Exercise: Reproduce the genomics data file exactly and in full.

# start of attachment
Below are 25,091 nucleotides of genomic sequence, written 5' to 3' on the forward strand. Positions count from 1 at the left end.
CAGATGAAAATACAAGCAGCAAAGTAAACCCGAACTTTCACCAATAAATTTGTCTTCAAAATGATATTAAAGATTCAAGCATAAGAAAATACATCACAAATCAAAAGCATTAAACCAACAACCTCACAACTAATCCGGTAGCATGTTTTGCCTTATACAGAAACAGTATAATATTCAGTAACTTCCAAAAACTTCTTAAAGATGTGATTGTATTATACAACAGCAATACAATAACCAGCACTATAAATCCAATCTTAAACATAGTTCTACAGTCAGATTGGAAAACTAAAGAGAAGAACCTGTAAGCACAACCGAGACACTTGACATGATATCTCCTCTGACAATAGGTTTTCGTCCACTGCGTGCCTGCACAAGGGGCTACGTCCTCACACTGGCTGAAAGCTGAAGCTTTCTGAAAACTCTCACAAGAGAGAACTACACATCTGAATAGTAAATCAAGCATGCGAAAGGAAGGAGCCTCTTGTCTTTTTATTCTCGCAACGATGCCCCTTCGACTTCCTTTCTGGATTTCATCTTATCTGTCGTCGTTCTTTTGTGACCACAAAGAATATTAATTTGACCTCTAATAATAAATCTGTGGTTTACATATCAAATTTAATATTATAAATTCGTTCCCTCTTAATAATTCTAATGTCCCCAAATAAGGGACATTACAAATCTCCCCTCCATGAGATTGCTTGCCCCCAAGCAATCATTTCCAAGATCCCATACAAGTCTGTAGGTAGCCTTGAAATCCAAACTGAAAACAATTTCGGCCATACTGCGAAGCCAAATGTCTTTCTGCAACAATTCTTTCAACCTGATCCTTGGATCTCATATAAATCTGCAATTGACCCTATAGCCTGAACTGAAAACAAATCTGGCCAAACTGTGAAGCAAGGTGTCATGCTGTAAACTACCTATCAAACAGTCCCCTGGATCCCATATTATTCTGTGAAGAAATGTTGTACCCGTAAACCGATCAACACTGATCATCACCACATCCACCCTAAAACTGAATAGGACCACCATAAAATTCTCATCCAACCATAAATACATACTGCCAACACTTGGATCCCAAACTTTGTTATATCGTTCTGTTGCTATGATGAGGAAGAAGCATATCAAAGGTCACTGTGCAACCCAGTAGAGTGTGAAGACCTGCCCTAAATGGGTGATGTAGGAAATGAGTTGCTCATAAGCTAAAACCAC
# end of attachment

Below are 25,091 nucleotides of genomic sequence, written 5' to 3' on the forward strand. Positions count from 1 at the left end.
CAGATGAAAATACAAGCAGCAAAGTAAACCCGAACTTTCACCAATAAATTTGTCTTCAAAATGATATTAAAGATTCAAGCATAAGAAAATACATCACAAATCAAAAGCATTAAACCAACAACCTCACAACTAATCCGGTAGCATGTTTTGCCTTATACAGAAACAGTATAATATTCAGTAACTTCCAAAAACTTCTTAAAGATGTGATTGTATTATACAACAGCAATACAATAACCAGCACTATAAATCCAATCTTAAACATAGTTCTACAGTCAGATTGGAAAACTAAAGAGAAGAACCTGTAAGCACAACCGAGACACTTGACATGATATCTCCTCTGACAATAGGTTTTCGTCCACTGCGTGCCTGCACAAGGGGCTACGTCCTCACACTGGCTGAAAGCTGAAGCTTTCTGAAAACTCTCACAAGAGAGAACTACACATCTGAATAGTAAATCAAGCATGCGAAAGGAAGGAGCCTCTTGTCTTTTTATTCTCGCAACGATGCCCCTTCGACTTCCTTTCTGGATTTCATCTTATCTGTCGTCGTTCTTTTGTGACCACAAAGAATATTAATTTGACCTCTAATAATAAATCTGTGGTTTACATATCAAATTTAATATTATAAATTCGTTCCCTCTTAATAATTCTAATGTCCCCAAATAAGGGACATTACAAATCTCCCCTCCATGAGATTGCTTGCCCCCAAGCAATCATTTCCAAGATCCCATACAAGTCTGTAGGTAGCCTTGAAATCCAAACTGAAAACAATTTCGGCCATACTGCGAAGCCAAATGTCTTTCTGCAACAATTCTTTCAACCTGATCCTTGGATCTCATATAAATCTGCAATTGACCCTATAGCCTGAACTGAAAACAAATCTGGCCAAACTGTGAAGCAAGGTGTCATGCTGTAAACTACCTATCAAACAGTCCCCTGGATCCCATATTATTCTGTGAAGAAATGTTGTACCCGTAAACCGATCAACACTGATCATCACCACATCCACCCTAAAACTGAATAGGACCACCATAAAATTCTCATCCAACCATAAATACATACTGCCAACACTTGGATCCCAAACTTTGTTATATCGTTCTGTTGCTATGATGAGGAAGAAGCATATCAAAGGTCACTGTGCAACCCAGTAGAGTGTGAAGACCTGCCCTAAATGGGTGATGTAGGAAATGAGTTGCTCATAAGCTAAAACCAC